By Jason Crider, University of Florida
Katherine began work on “The Commercialization of Emotions: An Iconographic Tracking Report” in my Spring 2019 upper-division writing course, “Hypermedia and Digital Rhetorics” at the University of Florida. The class introduced students to some of the major concepts and conversations within the emerging field of digital rhetoric, building from theories in classical and contemporary rhetorical study. I often emphasized the ways that knowledge is constructed and contingent, and asked students to “stress test” contemporary theories about digital media, especially as they related to students’ lived experiences both on and offline. For the first major assignment of the class, students applied Laurie Gries’ methodology for tracking the online consequentiality of an iconic image, as detailed in her article “Iconographic Tracking: A Digital Research Method for Visual Rhetoric and Circulation Studies.” One of the many things I love about Gries’ iconographic tracking project is that she pairs her theory with a clear method, an invitation for others to use the tools that she’s assembled towards their own research goals. Gries’ method is clearly outlined and easy to replicate, and students tend to get quite invested in their projects when they start to see how the images they choose have been remixed and circulated online.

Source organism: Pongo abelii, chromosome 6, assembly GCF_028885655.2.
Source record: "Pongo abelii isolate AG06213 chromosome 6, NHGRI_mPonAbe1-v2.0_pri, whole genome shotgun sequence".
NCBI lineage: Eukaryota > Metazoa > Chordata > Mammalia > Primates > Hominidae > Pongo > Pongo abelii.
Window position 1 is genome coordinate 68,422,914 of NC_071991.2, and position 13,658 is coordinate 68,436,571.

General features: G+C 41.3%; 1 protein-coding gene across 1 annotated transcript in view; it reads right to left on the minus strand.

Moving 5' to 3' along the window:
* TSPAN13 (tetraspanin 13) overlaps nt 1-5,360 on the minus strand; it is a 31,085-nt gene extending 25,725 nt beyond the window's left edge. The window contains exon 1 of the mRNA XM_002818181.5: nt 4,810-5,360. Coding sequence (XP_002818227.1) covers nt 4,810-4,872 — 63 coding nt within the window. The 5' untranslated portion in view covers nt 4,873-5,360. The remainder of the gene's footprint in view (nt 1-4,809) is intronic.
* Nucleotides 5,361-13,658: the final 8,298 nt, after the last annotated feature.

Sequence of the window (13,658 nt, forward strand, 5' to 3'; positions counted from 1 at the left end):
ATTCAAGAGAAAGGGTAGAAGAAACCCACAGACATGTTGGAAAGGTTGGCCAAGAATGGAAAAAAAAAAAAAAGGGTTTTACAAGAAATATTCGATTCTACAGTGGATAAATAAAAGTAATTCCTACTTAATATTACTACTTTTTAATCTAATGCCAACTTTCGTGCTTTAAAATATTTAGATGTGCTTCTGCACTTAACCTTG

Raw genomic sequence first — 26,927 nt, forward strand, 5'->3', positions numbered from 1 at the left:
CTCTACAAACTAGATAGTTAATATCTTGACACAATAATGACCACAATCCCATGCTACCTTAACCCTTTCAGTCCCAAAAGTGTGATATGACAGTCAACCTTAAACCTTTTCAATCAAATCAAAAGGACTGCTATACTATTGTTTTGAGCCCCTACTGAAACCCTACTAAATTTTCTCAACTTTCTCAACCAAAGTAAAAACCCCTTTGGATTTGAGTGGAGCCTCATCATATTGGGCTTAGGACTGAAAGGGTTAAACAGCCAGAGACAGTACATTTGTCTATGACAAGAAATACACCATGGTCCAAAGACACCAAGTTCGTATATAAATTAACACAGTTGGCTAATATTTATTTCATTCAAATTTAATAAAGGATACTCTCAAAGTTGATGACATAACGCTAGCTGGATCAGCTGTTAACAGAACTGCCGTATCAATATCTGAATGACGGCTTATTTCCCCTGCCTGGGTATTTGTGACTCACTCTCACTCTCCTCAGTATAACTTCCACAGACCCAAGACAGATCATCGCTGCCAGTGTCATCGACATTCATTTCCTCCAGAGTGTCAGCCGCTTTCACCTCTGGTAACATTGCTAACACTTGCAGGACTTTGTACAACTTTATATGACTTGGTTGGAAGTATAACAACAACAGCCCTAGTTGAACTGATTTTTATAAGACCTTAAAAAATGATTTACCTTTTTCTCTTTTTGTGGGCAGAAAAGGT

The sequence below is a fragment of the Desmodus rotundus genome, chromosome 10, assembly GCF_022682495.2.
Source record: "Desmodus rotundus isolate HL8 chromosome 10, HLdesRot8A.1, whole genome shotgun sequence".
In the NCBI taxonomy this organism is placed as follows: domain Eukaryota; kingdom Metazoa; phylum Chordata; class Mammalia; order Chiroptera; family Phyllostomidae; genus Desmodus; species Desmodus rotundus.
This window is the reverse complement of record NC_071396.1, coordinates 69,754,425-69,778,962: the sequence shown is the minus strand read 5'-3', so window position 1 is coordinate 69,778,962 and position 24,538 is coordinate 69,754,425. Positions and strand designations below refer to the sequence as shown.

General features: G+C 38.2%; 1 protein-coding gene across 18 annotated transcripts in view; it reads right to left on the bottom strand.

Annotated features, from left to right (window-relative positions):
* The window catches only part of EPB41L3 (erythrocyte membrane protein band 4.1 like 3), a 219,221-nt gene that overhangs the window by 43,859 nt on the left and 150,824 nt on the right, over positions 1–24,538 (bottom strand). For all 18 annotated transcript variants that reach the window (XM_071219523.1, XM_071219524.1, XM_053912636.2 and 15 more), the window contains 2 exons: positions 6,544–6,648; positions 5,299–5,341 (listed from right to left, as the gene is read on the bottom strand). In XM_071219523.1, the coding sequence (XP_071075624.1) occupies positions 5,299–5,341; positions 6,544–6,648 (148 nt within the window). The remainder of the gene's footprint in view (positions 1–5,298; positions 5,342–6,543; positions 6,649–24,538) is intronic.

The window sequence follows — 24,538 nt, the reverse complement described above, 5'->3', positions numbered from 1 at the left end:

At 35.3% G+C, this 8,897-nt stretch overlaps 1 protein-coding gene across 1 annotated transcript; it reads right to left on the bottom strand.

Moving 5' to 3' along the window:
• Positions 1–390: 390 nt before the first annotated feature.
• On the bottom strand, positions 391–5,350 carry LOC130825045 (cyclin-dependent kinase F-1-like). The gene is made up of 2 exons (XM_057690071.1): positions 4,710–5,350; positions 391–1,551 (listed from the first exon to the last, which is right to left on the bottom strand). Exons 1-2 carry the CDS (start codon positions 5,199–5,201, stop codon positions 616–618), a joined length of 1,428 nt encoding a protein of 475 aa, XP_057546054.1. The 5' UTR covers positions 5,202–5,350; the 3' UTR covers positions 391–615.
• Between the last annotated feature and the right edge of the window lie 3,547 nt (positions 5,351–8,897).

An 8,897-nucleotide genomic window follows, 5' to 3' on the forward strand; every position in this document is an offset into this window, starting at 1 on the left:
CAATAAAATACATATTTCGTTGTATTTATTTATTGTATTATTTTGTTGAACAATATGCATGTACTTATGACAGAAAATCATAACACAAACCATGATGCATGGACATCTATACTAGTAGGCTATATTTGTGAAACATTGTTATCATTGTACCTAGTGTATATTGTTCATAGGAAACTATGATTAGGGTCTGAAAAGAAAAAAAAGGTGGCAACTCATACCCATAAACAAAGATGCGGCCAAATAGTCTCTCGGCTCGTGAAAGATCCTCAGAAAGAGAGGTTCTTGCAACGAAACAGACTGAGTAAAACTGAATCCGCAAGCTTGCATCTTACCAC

Iconographic tracking forces users to interact with the internet in a radically new way, one that may feel uncomfortable and counterintuitive at first, but that is quick to produce results. I’ve found that many students tend to already have a new materialist bent, especially when it comes to digital media, and Gries’ project gives them some vocabulary for it that almost always leads to engaging in-class discussions and exceptional student work. One of the assignment’s strengths is that it invites students to stress test Gries’ claims, to check not only if they work, but how they work. Students see Gries’ theory in action and the material effects that it produces, and are in turn asked to interpret their results. In many ways, Katherine’s report demonstrates the full potential of Gries’ method. Not only did she expertly employ iconographic tracking strategies to her image, she built from that dataset in order to create her own working theory of the famous photograph as it has been remixed and recontextualized online. By moving beyond simply interpreting the image towards an understanding of the implications behind the image’s networked consequentiality, Katherine’s project exhibits the deep inventive potential of digital research methods.